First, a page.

Rep. Dennis Lake, R-Blackfoot, isn't money hungry, but he thinks other lawmakers may be.
Lake, chairman of the House Revenue and Taxation Committee, made waves in Idaho politics a few weeks ago when he said he would allow a hearing for a bill that would increase the tax on cigarettes in Idaho up to $1.50.
The Blackfoot Republican told IdahoReporter.com Wednesday that he sees the bills not as a way to raise revenue for state programs, but rather as a tool to help combat smoking in the Gem State. He also explained that it's possible that lawmakers eager to stave off cuts to pet programs or agencies might be more likely to approve the hike than in years past.
While Lake realizes that a boost in the tax – which sits at 57 cents per pack and is eighth-lowest in the nation - will mean additional money for the state, he says that he is more concerned with promoting health and discouraging smoking than raising additional tax dollars. "That's why they are bringing the bill," said Lake, referring to groups backing the bill. "What do they care about revenues? They are more interested in helping people. "
Data suggests that Lake is correct in his assessment that increasing taxes on cigarettes eventually leads to lower smoking rates. The Campaign for Tobacco-Free Kids (TBF), a group dedicated to developing policy options that prevent youngsters from taking up smoking, says that hikes increase revenue while decreasing the number of smokers, thereby lessening potential costs to the public health caused by smoking. TBF believes that the $1.00 increase per pack for Idaho would save about $230 million in health care costs and would force as many as 6,200 Idahoans to stop smoking.
But as the state faces a budget shortfall that could reach $400 million, Lake is counting on some anti-tax lawmakers to switch votes and approve the hike to bolster state funding. “I’m guessing in a year like this, we’ll have more support,” explained Lake.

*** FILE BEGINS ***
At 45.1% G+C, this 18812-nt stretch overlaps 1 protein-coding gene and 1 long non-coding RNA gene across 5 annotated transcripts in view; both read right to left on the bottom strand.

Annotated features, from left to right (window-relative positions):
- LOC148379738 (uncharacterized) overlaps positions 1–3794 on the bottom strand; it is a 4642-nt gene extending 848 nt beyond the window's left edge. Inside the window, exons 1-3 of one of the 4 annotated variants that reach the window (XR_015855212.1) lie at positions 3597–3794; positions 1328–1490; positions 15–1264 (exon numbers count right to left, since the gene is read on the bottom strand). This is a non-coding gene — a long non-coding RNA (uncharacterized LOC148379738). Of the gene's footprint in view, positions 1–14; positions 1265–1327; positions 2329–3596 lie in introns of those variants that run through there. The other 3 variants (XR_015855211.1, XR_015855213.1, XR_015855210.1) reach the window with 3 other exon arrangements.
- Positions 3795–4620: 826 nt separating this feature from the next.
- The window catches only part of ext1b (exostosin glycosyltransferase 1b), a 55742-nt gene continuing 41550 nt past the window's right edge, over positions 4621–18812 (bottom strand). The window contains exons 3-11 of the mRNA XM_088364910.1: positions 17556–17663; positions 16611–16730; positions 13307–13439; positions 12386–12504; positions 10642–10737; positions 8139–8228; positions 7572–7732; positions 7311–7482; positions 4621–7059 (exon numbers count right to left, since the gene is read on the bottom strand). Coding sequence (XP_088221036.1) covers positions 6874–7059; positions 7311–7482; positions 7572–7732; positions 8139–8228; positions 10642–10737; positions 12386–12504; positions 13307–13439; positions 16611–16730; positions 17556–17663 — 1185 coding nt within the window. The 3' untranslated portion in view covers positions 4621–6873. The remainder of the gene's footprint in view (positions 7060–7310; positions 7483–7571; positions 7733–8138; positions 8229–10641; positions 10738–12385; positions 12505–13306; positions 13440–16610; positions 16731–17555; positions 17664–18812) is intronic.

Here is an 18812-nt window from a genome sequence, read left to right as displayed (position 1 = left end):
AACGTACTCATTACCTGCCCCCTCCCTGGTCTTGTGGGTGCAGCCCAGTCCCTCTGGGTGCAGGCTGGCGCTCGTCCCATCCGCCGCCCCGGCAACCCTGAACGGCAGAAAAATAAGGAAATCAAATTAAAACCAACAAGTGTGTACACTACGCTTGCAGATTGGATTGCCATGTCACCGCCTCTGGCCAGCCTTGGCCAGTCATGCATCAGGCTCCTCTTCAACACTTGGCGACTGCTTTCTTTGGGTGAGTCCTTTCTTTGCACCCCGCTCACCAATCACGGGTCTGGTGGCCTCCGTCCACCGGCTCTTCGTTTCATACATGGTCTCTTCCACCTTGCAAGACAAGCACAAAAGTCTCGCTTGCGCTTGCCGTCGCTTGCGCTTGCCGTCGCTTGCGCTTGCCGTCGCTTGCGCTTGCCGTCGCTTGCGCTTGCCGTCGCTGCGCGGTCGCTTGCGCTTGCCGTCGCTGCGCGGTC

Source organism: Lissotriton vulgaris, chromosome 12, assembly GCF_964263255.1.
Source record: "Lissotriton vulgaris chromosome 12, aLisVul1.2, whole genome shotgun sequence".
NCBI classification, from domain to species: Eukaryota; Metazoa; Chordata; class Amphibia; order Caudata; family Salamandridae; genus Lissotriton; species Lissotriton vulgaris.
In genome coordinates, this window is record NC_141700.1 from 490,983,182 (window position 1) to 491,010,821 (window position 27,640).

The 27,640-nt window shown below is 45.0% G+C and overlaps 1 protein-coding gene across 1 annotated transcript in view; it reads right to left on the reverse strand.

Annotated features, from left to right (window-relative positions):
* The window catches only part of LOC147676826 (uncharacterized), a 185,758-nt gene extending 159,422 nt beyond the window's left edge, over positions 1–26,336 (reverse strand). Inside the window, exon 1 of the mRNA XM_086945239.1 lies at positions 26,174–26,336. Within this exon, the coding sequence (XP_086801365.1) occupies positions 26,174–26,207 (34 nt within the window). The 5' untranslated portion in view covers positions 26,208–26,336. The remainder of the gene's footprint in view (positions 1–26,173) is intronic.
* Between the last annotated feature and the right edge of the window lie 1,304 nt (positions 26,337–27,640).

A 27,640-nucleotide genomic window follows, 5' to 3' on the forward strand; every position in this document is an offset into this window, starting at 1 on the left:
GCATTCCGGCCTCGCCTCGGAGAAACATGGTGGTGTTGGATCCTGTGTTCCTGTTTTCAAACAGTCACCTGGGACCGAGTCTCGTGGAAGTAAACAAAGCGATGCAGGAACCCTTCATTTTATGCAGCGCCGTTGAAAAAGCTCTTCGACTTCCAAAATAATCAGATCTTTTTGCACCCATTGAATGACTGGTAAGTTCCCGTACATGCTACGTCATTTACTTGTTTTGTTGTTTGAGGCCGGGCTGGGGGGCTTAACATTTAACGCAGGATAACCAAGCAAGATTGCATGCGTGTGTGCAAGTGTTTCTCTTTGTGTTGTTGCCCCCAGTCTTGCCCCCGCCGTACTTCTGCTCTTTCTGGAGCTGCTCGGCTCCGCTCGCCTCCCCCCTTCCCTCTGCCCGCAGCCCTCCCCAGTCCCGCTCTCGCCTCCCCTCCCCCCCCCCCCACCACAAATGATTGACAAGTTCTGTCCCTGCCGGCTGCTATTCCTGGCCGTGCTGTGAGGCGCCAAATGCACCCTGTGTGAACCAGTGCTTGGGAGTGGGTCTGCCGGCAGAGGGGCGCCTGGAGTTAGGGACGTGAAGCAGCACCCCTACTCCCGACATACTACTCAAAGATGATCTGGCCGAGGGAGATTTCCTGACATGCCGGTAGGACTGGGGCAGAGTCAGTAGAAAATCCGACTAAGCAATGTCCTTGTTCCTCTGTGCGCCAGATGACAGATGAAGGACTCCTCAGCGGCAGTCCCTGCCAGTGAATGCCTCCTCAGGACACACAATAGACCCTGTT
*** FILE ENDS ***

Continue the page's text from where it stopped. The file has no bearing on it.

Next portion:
But just how much could those increases contribute to the state’s general fund? One report suggests that if Idaho were to add $1.00 to its cigarette tax, the state could gain as much as $46 million in revenue on an annual basis.
But that tax increase would come at a cost paid mostly by low-income residents of the state. A 2007 Heritage Foundation study relating to an expansion of the State Children’s Health Insurance Program, or SCHIP, found out who really pays when governments use cigarette tax hikes to fund government. Data suggests that 28 percent of the people who smoke make less than the federal poverty level. Another 26 percent of smokers are considered poor, making between 100 and 200 percent of poverty level guidelines.
Cigarette taxes don’t always provide a stable funding base. In 2005, Idaho saw $45.7 million in revenue from cigarette taxes alone. Since then, the state’s revenue stayed mostly steady, with minor variations in revenue amounts, until fiscal year 2010, when the state saw a 10.58 percent drop in total cigarette tax revenue. That decrease reduced the state’s revenues by more than $4.6 million to a total of $39.6 million.
Several lawmakers believe that government should engineer public tax policy to influence citizen behavior. Of those legislators, Lake isn’t concerned. “To each their own,” he said. “Legislators get to vote their conscience and their district and that’s fine.”
The head of the tax committee might face some opposition over the move from members of his own panel. Rep. Gary Collins, R-Nampa, serves as the vice chair of the committee and says that he is willing to hear the tax hike proposal, but is skeptical. “I don’t have a specific yea or nay on it,” explained Collins, “though I’ve never voted for a ‘sin tax’ increase.” Collins isn’t entirely comfortable with discouraging certain behaviors through taxes. “It’s just another regressive tax,” he concluded.
Another Republican on the committee, Rep. Lenore Hardy Barrett, R-Challis, believes a tax hike on cigarettes wouldn’t stop people from smoking. “Having been a smoker, I know people will pay the price,” said Barrett. “You just won’t buy a quart of milk or something else to pay for it.”
Rep. John Rusche, D-Lewiston, says his caucus will likely be split on the issue. Rusche told IdahoReporter.com earlier this year that though the proposal will cost citizens more – and particularly those in lower income brackets who have higher smoking rates – it might not be a terrible idea. “It will go a long way to promote their good health,” said Rusche, though he stopped short of backing the idea. “This is a problem that requires investigation.”
The proposal will be heard sometime during the 2011 legislative session, set to begin in January.
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